After the WordPress move (numbers!)

After the move was done, and the SwiftKit link was added, I now sit at about 150 Unique visitors per day (~55% of which are new users), at any given time of the day there is at least 1 active user, again doesn’t sound like much, but that’s 1 user minimum, every second of every day. page views are about to round 25k per month at this point, and my bounce rate is down from almost 98% to ~47% (I credit most of the bounce rate reduction to the implementation of the CDN and later CloudFlare, it’s been proven time and time again that a fast loading site keeps visitors). In the last 24 hours alone, CloudFlare identified 15 threats (where of 8 were unique) for me, and they serve over 50% of all visitors with a cached version of my site to speed up the experience. The users who don’t get a cached version? They are looking up clues that nobody else has looked up before, so I expect the number of cached hits to new hits to change as more users drop by. And finally, the SwiftKit linking, how did this affect my traffic? Right now, traffic from that link account for 62.5% of my visitors, only 4.8% of the visitors come in directly to the site (most likely because it’s very handy to just click the link in SwiftKit once they knew it was there) and a nice 31.9% come from search engine traffic (My current Google ranking is decent enough, I’m on the first page for all the keywords I can think of with one exception, which I blame on my poor writing skills and I hope will be remedied soon with the addition of more data).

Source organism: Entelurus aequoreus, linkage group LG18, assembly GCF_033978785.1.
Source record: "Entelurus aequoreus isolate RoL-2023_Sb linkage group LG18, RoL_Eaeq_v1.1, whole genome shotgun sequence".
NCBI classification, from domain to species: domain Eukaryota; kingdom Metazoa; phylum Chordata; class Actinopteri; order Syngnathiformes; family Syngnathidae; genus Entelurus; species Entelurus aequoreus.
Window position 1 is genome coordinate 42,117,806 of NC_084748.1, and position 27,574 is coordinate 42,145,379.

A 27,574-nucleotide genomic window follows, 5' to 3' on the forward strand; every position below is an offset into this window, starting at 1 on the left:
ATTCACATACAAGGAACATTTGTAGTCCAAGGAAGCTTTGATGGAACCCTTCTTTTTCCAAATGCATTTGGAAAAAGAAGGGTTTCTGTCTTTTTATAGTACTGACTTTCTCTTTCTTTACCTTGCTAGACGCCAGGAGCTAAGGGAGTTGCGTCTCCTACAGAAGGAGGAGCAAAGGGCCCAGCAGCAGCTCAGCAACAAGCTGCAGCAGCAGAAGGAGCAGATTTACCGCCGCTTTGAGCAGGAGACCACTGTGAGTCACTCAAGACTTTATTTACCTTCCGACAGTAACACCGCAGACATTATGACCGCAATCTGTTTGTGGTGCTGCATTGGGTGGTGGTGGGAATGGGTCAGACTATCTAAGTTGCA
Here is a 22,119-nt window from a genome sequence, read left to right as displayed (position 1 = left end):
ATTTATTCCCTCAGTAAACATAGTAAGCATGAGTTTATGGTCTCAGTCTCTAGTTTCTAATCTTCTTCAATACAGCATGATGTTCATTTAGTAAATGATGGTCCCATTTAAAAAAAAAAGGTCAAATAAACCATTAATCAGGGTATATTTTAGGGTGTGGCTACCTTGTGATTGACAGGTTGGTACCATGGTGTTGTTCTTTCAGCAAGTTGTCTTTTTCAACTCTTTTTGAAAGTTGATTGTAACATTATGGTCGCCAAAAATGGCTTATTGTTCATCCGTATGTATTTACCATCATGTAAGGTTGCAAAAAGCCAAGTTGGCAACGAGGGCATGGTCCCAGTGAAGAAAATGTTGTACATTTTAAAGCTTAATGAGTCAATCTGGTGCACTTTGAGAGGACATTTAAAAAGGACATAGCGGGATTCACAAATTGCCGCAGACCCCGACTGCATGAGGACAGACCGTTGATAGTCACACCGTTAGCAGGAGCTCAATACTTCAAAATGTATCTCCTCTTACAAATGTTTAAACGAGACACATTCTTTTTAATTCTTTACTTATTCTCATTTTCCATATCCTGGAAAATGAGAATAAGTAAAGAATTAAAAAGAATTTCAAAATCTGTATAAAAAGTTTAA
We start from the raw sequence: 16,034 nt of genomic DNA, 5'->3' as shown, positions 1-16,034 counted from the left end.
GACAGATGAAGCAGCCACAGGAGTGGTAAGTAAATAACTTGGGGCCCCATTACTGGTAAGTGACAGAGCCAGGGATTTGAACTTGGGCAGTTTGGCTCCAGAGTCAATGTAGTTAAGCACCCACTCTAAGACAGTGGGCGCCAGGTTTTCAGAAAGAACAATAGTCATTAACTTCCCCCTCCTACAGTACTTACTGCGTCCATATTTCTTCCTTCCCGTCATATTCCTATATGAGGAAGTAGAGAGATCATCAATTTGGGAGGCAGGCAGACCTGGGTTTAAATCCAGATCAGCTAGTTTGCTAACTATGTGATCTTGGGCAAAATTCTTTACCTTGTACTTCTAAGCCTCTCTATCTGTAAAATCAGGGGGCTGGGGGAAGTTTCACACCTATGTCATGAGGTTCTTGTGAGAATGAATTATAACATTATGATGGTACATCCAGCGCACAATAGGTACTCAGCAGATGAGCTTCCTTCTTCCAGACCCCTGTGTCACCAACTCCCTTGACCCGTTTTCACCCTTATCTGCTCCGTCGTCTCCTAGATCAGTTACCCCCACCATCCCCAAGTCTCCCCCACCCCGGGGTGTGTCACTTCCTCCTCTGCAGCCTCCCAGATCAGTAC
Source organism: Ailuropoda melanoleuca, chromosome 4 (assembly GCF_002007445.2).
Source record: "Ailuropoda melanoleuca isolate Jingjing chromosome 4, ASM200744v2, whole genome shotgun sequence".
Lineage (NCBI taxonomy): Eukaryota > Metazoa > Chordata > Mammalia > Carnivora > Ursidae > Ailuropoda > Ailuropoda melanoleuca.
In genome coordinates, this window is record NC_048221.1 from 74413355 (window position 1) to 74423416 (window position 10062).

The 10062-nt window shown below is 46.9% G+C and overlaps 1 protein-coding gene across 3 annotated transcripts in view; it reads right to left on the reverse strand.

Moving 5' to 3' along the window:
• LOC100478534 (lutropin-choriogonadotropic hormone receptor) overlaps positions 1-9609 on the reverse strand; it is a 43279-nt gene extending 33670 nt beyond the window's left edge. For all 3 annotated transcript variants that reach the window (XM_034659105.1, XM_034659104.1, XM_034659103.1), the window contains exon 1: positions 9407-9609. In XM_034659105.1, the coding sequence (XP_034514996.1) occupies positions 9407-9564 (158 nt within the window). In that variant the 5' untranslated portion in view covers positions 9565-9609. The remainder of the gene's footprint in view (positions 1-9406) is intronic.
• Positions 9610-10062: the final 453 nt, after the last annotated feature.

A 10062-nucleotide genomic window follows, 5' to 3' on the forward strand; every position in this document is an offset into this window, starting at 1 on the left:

What I learnt so far

This project, like most of my projects, are intended as a learning experience. I like technology, I like trying new things, if I didn’t learn anything new from a project, I feel like I’ve wasted my time. Firstly, this let me experience first hand the huge difference a proper cache system makes for a site, I hadn’t not played with many cache features until this project, but I’m glad i did as it will be a benefit both to me, and clients on future projects. Secondly, the wonders of a clean code base, and easily readable code. My first version of this site was a mess, and I still retain the code to it as a reminder of how terrible I was, and as a testament to how quickly one can adapt a proper style that allows anyone to pick up your files and say “oh, this does that” without banging their head against a wall. Documentation is key. I hate my self for not documenting a single function (as a matter of fact, I didn’t document a single line) in the original version. The first rewrite was much better, but the final version running on WordPress is properly documented, I think this is in part to the fact you NEED to write a comment line to start a theme or a plugin, which makes it a lot easier to just keep doing it throughout the project files.]]>